Quartett by Heiner Müller, at the Theaterkapelle Friedrichshain
Director: Christina Emig-Könning
Design & Costume: Peter Schubert
Dramaturgy: Lennart Naujoks
Why name a play requiring only two actors Quartett? In honour of the 16th anniversary of his death, the Theaterkapelle offered a solution to this Heiner Müller riddle, and at the same time to the awkward shape of its chosen performance space. The musty cellar beneath the former chapel (where Woyzecken was performed) is, well, a musty cellar – just that bit too long, or narrow, or both, to really be useable. Unless you’re a lateral thinker like Peter Schubert. His design used two cameras projecting live onto the walls in order to allow him to split the cellar in half, and give each of the protagonists, the decadent pre-Revolution aristocrats Marquise de Merteuil and her lover Vicomte Valmont, their own stage. The audience seated in Valmont’s half could watch the Marquise on the screen behind him, and vice versa. The duo became a quartet. A diagram helps in these situations:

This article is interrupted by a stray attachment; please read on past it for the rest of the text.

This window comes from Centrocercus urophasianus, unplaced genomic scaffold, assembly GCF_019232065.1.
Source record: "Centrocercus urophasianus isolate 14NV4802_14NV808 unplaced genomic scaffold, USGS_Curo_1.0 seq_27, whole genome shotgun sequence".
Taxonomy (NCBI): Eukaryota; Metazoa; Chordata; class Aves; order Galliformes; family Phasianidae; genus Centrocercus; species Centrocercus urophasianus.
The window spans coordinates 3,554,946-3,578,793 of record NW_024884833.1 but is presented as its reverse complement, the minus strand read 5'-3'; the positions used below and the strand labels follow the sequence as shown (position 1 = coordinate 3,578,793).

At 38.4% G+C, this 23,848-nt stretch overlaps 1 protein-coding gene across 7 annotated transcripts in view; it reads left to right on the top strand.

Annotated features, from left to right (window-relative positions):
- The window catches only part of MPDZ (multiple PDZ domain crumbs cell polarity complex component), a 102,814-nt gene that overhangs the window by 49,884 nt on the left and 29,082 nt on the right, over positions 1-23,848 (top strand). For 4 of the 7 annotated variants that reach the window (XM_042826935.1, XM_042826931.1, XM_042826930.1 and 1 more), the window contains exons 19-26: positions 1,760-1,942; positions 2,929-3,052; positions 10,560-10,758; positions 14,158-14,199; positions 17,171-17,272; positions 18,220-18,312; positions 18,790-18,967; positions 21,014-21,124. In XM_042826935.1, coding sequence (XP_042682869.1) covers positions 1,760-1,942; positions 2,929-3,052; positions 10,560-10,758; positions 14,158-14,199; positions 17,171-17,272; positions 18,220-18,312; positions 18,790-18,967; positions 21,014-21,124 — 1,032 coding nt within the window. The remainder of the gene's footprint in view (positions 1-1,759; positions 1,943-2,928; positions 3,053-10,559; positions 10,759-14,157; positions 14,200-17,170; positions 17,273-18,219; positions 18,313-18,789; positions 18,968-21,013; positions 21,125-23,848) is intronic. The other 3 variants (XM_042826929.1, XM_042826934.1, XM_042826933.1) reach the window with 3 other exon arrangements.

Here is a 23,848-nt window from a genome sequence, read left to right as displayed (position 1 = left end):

Spending the majority of time acting ‘alone together’ like this, each in front of the 2-dimensional image of the other, the raving characters became both more terrifying and more pitiful. The video image was unfortunately never as sharp as the one in the striking press photo above, particularly when the actors weren’t up close to the camera – sitting with the Marquise, I didn’t know what Valmont’s face looked like until a little while through the play, when the two actors swapped stages.
But what might have been lost in video quality was more than made up for by the sweaty frenzy of the actors as they spewed out Müller’s unstoppable cascade of text, sexual perversion on the brink of death. Unlike Verkommenes Ufer at the Deutsches Theater, this production wasn’t afraid to get seriously dirty. Just how Müller would have wanted it? I hope so.